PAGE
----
People who have autism spectrum disorder (ASD) commonly disclose that they aren’t comfortable looking into the eyes of other people. They claim that “it burns” and that it makes them feel extremely disturbed.
Does this affect them socially?
Common theoretical records of ASD assume that they feel insignificant to other people, which explain why they experience interpersonal troubles, including difficulties making eye contact. However, firsthand accounts from individuals who do have ASD reveal that the primary issue could be socio-affective oversensitivity.
Others even suggested that they might have an active amygdala that could lead to an excruciatingly extreme social world. As of now, though, the data regarding this important matter is incomplete and varied. For example, some even disclosed that others see them as passive and socially insensitive, especially for two year old kids who have ASD.
Why is it, exactly?
People who have ASD have trouble making eye contact, but no one still understands the real reason for their behavior. The subcortical pathway that includes the amygdala, superior colliculus and pulvinar nucleus of the thalamus generates automatic and rapid face processing. The researchers used functional MRI to examine the impact of constraining stare in the region of the eye throughout active emotional face perception in teams of participants who have common controls and ASD. They calculated the variations in the subcortical face processing system’s activation for similar stimuli observed freely or with the constrained stare in the eye-region.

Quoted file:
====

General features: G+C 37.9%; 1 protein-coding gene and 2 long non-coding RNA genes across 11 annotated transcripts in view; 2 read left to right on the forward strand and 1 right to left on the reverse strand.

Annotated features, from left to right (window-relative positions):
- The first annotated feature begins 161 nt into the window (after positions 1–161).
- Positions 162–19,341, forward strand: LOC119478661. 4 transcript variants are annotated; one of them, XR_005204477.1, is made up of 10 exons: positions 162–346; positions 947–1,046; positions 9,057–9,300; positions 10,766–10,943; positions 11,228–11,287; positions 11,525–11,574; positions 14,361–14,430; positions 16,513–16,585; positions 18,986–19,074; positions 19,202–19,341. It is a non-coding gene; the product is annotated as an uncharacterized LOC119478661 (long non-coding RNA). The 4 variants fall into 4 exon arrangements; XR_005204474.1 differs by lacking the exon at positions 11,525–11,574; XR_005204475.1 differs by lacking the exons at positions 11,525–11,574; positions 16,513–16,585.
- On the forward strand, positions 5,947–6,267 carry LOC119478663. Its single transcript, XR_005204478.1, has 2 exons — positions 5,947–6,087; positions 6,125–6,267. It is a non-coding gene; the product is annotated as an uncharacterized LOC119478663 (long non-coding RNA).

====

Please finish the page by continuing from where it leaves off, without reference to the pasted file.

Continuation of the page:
The findings reveal that when people with ASD are forced to look into others’ eyes, they inhibit an abnormally high activation in their subcortical system. This may be the reason why they tend to avoid eye contact in their everyday life.